Solitary raven : the selected writings of Bill Reid

by William Reid

Other authorsRobert Bringhurst (Editor)
Hardcover, 2000




Vancouver : Seattle, Wash. : Douglas & McIntyre ; University of Washington Press, 2000.


A seminal collection of writing from one of Canada's most revered artists, spanning forty years of his life. When Haida sculptor and Canadian icon Bill Reid died, in the spring of 1998, he was more widely and more fervently admired than any other Native artist in North America. Although Reid attained his greatest fame in the visual arts, words were his first professional medium. Until he received his first large carving commission, in 1958, he made his living as a radio announcer and script writer. This work earned him the Haida name Kihlguulins, the "One with the Beautiful Voice." In his later years, Parkinson's disease curtailed his public speaking, but it did not prevent him writing. His oratorical and literary gifts are rightly part of the Reid legend. Recordings of his voice can still be played in a number of major museums around the world.… (more)

User reviews

LibraryThing member ronsea
Bill Reid was/is the cultural leader of the Haida Nation (Queen Charlotte Islands). His sculptures are recognized as archetypal forms of the nation's soul. He was half Haida and half Scottish. He is schorlarly, playfull, artistic, literate and humanistic. He came to the Haida culture later in life. The selections of pieces in this book are extremely well balanced including biography, poems, stories and essays. This is a foundational book. Here is a selection that I especially like:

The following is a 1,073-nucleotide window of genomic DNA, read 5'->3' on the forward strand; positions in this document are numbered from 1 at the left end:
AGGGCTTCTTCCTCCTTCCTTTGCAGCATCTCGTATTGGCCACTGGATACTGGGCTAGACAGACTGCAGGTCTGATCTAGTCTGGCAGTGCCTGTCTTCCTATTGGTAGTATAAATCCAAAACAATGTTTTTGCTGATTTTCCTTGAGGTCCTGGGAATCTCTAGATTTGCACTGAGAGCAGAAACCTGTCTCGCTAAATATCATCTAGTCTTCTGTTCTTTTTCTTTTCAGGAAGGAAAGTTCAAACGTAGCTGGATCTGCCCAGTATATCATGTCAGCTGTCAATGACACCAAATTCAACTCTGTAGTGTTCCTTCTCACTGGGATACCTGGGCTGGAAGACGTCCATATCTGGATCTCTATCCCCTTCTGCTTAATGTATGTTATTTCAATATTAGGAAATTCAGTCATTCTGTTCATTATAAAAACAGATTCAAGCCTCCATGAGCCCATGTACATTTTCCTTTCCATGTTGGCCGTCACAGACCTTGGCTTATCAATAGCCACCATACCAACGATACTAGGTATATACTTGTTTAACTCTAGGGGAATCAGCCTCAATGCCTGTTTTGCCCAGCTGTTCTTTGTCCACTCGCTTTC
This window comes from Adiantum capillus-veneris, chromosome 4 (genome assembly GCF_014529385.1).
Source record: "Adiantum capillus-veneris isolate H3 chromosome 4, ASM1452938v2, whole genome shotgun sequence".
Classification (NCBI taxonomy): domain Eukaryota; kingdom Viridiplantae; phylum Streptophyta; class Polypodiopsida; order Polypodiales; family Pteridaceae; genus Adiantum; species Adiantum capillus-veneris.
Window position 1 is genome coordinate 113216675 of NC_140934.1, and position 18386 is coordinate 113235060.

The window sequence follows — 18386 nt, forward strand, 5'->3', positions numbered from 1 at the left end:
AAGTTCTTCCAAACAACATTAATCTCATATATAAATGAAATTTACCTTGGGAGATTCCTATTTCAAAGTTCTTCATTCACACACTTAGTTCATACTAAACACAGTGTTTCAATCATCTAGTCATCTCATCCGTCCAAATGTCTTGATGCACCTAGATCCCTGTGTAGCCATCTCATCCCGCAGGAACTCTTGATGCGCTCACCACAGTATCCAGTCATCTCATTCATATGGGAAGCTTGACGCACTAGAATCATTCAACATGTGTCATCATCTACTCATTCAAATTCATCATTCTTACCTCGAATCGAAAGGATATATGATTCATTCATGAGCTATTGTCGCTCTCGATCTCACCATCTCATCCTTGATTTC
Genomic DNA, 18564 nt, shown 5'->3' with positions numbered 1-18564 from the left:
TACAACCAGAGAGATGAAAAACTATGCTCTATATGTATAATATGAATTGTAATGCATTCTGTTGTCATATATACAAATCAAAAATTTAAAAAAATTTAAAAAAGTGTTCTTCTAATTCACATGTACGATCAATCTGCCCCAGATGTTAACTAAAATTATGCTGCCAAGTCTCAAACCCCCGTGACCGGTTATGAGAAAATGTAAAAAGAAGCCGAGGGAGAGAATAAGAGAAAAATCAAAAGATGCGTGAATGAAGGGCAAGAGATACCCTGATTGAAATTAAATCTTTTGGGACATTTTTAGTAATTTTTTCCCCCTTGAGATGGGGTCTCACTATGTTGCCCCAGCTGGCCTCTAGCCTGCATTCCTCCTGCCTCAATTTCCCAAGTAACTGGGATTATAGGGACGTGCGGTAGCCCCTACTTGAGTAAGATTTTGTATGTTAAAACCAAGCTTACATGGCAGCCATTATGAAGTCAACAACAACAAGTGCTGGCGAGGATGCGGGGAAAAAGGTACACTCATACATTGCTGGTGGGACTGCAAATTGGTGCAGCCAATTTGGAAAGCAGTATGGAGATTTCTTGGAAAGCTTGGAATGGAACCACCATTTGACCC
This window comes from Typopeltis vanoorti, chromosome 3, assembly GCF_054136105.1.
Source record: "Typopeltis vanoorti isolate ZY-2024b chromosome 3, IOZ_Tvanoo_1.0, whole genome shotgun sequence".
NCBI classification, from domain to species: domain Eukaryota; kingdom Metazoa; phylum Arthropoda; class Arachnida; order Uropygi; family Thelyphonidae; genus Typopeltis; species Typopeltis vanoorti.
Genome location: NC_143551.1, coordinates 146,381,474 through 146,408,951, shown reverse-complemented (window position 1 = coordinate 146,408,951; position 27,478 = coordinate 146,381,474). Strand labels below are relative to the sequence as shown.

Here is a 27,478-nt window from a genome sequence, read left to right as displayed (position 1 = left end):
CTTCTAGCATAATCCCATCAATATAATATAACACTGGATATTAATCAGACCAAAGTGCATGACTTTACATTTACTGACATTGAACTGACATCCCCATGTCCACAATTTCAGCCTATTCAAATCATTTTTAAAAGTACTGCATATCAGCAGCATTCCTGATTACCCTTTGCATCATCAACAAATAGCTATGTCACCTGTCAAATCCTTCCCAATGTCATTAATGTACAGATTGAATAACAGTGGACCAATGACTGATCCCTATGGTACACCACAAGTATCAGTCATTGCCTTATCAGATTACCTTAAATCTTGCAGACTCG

The Myth of the Land Bridge

In the world today there is a commonly held belief that, thousands of years ago as the world today counts time, Mongolian nomads crossed a land bridge to enter the western hemisphere and became the people now known as the American Indians.
The truth, of course, is that the Raven found our forefathers in a clamshell on the beach at Naikiun. At his bidding, they entered a world peopled by birds, beasts and creatures of great power and stature, and, with them, gave rise to the powerful families and their way of life.
At least, that's a little bit of the truth.
Another small part of it is that, after the flood, the Great Halibut was stranded near the mouth of the Nimpkish River where he shed his tail and fins and skin, and became the forest man. The Thunderbird then took off his wings and beak and feathers to become the second man, and helped the Halibut build the first house in which mankind spent his infancy.
And the Sxwaixwe rose out of the Fraser. Needing a wife, he created a woman from the hemlock on the bank, and she, in time, gave birth to the children who became parents of all men.
There is , it can be said, some scanty evidence to support the myth of the land bridge. But there is an enormous wealth of proof to confirm that the other truths are all valid.

Solitary Raven
Selected Writings of Bill Reid
2000, University of Washington Press
… (more)




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